A month or more passes with Jake and Cathy falling back into the routine of work and lawn care for him and tending the house inside and out for her. Always so much to do and never enough time to do it. And then Jake comes in the house one day after putting his tractor away for the season.
“Fran is out back push mowing the yard.”
Cathy lays down the laundry she is folding and follows her husband outside. They walk across the length of their backyard and two-thirds of Fran’s before finally reaching her. These plots really are quite spacious, Cathy thinks.
“What are you doing?” Jake asks with laughter and gentle reprimand in his voice.
“I know, but I took some pain pills before I started and thought I’d work in patches,” Fran laughs in reply.
Jake offers to cut the yard however many times are needed until the November rains come. The trio chats a bit; they end up inside Fran’s house with coffee, and they chat some more.
This time, Cathy thinks, we will be good neighbors.
The weather in Northeast Ohio has been bitterly cold lately. We’re paying for the month of December when we ran around in shirtsleeves and windbreakers. Personally, I’d rather spread out the bad weather instead of having it dumped on us all at once.
The cold puts everyone in the mood for soup, stew, or chili. Recently, my husband’s family all met at his parent’s house where everyone enjoyed a delicious ground sirloin and root vegetable stew. I took two loaves of bread which we cut into huge chunks for sopping up broth. The evening was a perfect blend of good food, great conversation, laughter, and reminiscing.
Today I’m making a pot of chili to combat the falling temperatures. Every family has their own recipe, or rather non-recipe, of ingredients combined without measuring until the chili tastes the way it’s supposed to. As I chop the onion and green pepper, press the garlic, I think about my Swedish photographer friend who I met on Twitter.
I came late to social media because it served no purpose in my life. If social media couldn’t allow me to hear my friends’ laughter, dry their tears, feel the warmth of their hugs, share a glass of wine or cup of tea, or lend a shoulder, then it held no value. Why would I even consider it when I’m the person who complained that e-mail doesn’t allow for the tone of voice to come through and it leads to too many misconstrued statements and hurt feelings? I’m still extremely cautious about what I type in posts, e-mails, tweets, etc.
Then one day I had to take the plunge into Facebook, Twitter, and a blog for the sake of my author platform. I’ll cut to the chase and admit that’s it’s proven to be successful and quite fun. Also quite addictive, so remember why you signed up in the first place. Don’t ignore the work, writing in my case.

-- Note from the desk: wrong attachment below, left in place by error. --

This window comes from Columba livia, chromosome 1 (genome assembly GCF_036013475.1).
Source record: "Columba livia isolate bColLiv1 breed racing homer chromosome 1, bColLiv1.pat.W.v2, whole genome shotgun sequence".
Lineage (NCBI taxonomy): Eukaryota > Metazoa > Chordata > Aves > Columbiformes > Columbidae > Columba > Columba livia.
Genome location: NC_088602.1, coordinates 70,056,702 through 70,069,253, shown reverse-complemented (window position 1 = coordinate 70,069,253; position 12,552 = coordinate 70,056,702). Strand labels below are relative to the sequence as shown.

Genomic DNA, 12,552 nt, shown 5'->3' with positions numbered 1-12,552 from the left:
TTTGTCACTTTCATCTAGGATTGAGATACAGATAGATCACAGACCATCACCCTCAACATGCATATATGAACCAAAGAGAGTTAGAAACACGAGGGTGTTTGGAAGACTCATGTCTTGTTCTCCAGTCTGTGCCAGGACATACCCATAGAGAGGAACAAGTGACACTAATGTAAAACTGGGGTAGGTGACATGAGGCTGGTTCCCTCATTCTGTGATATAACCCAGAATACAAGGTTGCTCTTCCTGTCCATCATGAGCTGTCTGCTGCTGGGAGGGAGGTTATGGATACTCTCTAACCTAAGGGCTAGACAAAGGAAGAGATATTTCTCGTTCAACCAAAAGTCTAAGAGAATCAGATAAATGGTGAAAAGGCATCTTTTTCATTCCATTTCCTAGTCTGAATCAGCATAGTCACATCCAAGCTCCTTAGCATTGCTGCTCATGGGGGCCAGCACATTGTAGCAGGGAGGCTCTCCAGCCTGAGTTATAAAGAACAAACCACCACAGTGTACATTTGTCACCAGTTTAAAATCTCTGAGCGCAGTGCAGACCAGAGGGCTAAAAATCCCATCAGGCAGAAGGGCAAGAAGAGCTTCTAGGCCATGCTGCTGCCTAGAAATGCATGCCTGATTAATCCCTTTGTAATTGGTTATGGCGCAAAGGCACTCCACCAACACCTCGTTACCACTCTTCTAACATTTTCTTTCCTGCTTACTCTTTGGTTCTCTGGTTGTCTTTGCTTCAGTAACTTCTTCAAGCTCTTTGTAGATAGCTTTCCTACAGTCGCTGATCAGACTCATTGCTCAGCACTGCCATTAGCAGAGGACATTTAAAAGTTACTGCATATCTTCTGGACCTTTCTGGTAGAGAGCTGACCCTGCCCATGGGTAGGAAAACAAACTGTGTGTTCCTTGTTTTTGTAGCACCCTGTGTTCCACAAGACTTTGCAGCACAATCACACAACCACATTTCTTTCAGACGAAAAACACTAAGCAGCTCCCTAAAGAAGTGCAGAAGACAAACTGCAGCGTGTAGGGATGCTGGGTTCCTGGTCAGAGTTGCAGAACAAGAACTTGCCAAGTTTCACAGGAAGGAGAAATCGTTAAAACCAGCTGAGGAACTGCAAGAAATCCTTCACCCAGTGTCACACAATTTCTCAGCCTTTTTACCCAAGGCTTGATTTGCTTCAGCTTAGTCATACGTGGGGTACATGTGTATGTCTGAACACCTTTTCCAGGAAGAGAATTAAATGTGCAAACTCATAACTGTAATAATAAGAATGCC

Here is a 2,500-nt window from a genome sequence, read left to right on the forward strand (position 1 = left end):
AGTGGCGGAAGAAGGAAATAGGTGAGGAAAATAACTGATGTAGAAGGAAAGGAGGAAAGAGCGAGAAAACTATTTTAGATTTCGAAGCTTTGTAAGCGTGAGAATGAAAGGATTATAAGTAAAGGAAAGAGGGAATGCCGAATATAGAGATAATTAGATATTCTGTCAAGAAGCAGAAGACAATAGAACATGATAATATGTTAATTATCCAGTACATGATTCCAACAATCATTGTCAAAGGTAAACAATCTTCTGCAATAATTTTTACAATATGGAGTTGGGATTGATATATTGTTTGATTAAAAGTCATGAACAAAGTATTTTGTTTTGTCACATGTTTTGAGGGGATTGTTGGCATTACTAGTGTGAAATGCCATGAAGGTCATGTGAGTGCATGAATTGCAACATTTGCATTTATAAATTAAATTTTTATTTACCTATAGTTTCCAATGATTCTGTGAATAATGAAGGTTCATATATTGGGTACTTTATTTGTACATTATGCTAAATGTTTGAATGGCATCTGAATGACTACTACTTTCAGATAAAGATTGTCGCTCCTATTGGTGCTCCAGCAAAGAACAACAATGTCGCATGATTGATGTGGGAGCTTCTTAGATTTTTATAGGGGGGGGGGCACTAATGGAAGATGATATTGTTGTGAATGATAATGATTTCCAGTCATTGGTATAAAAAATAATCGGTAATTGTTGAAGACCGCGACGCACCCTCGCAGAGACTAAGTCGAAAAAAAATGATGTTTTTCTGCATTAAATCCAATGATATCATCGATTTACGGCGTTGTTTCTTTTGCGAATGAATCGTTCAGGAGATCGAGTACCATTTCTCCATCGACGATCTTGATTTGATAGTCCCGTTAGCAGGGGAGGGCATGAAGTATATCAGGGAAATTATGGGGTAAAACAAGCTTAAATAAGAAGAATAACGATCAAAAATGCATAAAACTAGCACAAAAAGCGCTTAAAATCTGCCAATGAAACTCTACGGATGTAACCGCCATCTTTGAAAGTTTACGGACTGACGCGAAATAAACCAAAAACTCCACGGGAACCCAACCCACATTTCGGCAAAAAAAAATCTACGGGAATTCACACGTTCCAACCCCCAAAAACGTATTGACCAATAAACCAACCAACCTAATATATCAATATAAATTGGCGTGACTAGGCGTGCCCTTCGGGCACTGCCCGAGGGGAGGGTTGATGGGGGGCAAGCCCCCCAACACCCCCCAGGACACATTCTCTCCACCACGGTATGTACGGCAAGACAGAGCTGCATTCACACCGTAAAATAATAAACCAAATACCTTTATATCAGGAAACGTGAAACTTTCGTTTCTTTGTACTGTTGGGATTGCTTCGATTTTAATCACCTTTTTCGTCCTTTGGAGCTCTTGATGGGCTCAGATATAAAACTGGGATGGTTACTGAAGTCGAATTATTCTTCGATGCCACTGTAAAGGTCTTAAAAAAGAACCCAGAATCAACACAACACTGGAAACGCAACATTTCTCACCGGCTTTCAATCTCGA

But the most important part of my social media experience has been the connections I’ve made with people I’ve never met, only seen in the little photos they use as their profile icons, and never heard speak. They’ve become real friends, and it’s them I’m thinking about today as I cook.
I wrote a post about apple pie not too long ago, and the friend I mentioned above commented that it’s a favorite in Sweden as well. She tweeted a picture of her beautiful kitchen, and I instantly fell in love with it. I replied that someday, we would cook together in her kitchen. She agreed…someday.
Ever since that tweeted conversation, I have dreamt about the two of us baking together. We would probably start with apple pie, while laughing and chatting at her kitchen table, hands warming around mugs of tea. We’ll take turns peeking in the oven, mouths watering, as we anticipate the rich dessert.
My imagination doesn’t end there for I’ve made other wonderful friends online. My handsome photographer friend from India breezes in without knocking because all are welcome here. He arrives from whatever exotic location he was photographing. A touch of mystery swirls in on the chill breezes, and we laugh and scold him to shut the door. After much foot stomping to knock snow off his boots, he sits at the table with his own mug of tea. No apple pie yet; it’s cooling on the counter.
Right behind him, my American poet friend knocks politely before poking his head in and calling hello. His online presence is so kind, so thoughtful, that I imagine him as soft spoken, warm, and gentle: a perfect blend of Robert Frost and a favorite uncle. His photography includes familiar pictures from daily life. That, too, is comforting. He joins us at the table, eyeing up the cooling pie.
Three more photographer friends arriving from India, America, and Finland join us as if they lived right around the corner. There’s enough room around the table that’s magically big enough to accommodate all of us. Many hands participate in the preparation of a pot of something savory now simmering on the stove. Fresh bread is baking. The men demand dessert; the ladies smile and say not until after dinner.
Then my writing friends drop in. I’ve invited them to meet the photographers. The first is a lion-hearted writer with a terrific smile. Then my comic-loving writer friend and my successfully self-published writing friend from England join the United Nation of Artists gathered at the table. Just as the table is being set for dinner, my part-scientist/part-writer friends hustles in. He laughs and says the weather is either cold with too much snow to shovel or hot with too much grass in need of cutting.
Chairs are added to the table, writers squeeze in between photographers, dinner is served. Conversation is replaced with murmurs of satisfaction. The stew is delicious. Suddenly, the door bangs open announcing one more writing friend to add to the mix. She apologizes as she wriggles out of her coat, tosses her snow-crusted gloves on the warm stove, brushes her long brown hair over her shoulders, and finds an empty spot at the table meant just for her. The t-shirt she wears catches every eye; it’s printed with the naked torso of a man staring just below the chin and ending just below his navel. Grins of appreciation for the intriguing shirt leave no doubt in which genre she prefers to write.